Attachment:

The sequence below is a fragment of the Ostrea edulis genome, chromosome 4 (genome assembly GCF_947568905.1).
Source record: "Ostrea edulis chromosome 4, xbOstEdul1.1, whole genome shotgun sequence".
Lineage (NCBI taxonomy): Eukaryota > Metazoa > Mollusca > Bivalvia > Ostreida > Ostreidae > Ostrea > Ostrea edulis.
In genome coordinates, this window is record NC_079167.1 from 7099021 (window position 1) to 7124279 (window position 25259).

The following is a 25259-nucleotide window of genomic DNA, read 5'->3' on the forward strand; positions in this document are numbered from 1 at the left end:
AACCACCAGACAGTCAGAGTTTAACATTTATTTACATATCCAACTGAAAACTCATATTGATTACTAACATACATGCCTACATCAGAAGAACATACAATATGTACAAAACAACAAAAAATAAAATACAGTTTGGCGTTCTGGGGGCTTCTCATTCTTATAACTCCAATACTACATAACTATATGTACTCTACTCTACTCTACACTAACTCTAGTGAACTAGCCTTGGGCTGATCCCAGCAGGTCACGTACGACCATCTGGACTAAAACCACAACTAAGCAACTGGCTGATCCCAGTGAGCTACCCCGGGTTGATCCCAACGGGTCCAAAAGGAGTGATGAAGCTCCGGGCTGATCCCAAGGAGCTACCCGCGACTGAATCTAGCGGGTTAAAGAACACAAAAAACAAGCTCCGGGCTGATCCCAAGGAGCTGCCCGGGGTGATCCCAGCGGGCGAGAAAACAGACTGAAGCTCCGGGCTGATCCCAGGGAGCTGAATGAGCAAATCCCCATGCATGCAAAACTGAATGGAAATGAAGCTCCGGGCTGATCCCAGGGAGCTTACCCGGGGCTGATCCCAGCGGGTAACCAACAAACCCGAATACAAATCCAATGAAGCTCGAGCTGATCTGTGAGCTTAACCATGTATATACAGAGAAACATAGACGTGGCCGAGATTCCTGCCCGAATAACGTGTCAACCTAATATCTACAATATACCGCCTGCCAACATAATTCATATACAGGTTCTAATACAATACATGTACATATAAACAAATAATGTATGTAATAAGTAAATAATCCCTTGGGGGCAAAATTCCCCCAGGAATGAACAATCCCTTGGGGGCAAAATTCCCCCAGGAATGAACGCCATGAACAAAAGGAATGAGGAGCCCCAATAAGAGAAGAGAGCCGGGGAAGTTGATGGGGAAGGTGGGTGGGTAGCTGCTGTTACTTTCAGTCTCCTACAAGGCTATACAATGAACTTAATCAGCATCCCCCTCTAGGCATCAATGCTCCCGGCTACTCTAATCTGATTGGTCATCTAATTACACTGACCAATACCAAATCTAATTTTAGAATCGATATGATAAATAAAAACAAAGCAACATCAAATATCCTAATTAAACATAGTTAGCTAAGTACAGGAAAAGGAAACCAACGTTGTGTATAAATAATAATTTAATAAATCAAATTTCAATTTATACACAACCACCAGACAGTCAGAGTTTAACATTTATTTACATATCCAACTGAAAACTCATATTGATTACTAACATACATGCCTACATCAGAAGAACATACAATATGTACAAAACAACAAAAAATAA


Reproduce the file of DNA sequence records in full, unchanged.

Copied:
The sequence below is a fragment of the Ostrea edulis genome, chromosome 4 (genome assembly GCF_947568905.1).
Source record: "Ostrea edulis chromosome 4, xbOstEdul1.1, whole genome shotgun sequence".
Lineage (NCBI taxonomy): Eukaryota > Metazoa > Mollusca > Bivalvia > Ostreida > Ostreidae > Ostrea > Ostrea edulis.
In genome coordinates, this window is record NC_079167.1 from 7099021 (window position 1) to 7124279 (window position 25259).

The following is a 25259-nucleotide window of genomic DNA, read 5'->3' on the forward strand; positions in this document are numbered from 1 at the left end:
AACCACCAGACAGTCAGAGTTTAACATTTATTTACATATCCAACTGAAAACTCATATTGATTACTAACATACATGCCTACATCAGAAGAACATACAATATGTACAAAACAACAAAAAATAAAATACAGTTTGGCGTTCTGGGGGCTTCTCATTCTTATAACTCCAATACTACATAACTATATGTACTCTACTCTACTCTACACTAACTCTAGTGAACTAGCCTTGGGCTGATCCCAGCAGGTCACGTACGACCATCTGGACTAAAACCACAACTAAGCAACTGGCTGATCCCAGTGAGCTACCCCGGGTTGATCCCAACGGGTCCAAAAGGAGTGATGAAGCTCCGGGCTGATCCCAAGGAGCTACCCGCGACTGAATCTAGCGGGTTAAAGAACACAAAAAACAAGCTCCGGGCTGATCCCAAGGAGCTGCCCGGGGTGATCCCAGCGGGCGAGAAAACAGACTGAAGCTCCGGGCTGATCCCAGGGAGCTGAATGAGCAAATCCCCATGCATGCAAAACTGAATGGAAATGAAGCTCCGGGCTGATCCCAGGGAGCTTACCCGGGGCTGATCCCAGCGGGTAACCAACAAACCCGAATACAAATCCAATGAAGCTCGAGCTGATCTGTGAGCTTAACCATGTATATACAGAGAAACATAGACGTGGCCGAGATTCCTGCCCGAATAACGTGTCAACCTAATATCTACAATATACCGCCTGCCAACATAATTCATATACAGGTTCTAATACAATACATGTACATATAAACAAATAATGTATGTAATAAGTAAATAATCCCTTGGGGGCAAAATTCCCCCAGGAATGAACAATCCCTTGGGGGCAAAATTCCCCCAGGAATGAACGCCATGAACAAAAGGAATGAGGAGCCCCAATAAGAGAAGAGAGCCGGGGAAGTTGATGGGGAAGGTGGGTGGGTAGCTGCTGTTACTTTCAGTCTCCTACAAGGCTATACAATGAACTTAATCAGCATCCCCCTCTAGGCATCAATGCTCCCGGCTACTCTAATCTGATTGGTCATCTAATTACACTGACCAATACCAAATCTAATTTTAGAATCGATATGATAAATAAAAACAAAGCAACATCAAATATCCTAATTAAACATAGTTAGCTAAGTACAGGAAAAGGAAACCAACGTTGTGTATAAATAATAATTTAATAAATCAAATTTCAATTTATACACAACCACCAGACAGTCAGAGTTTAACATTTATTTACATATCCAACTGAAAACTCATATTGATTACTAACATACATGCCTACATCAGAAGAACATACAATATGTACAAAACAACAAAAAATAA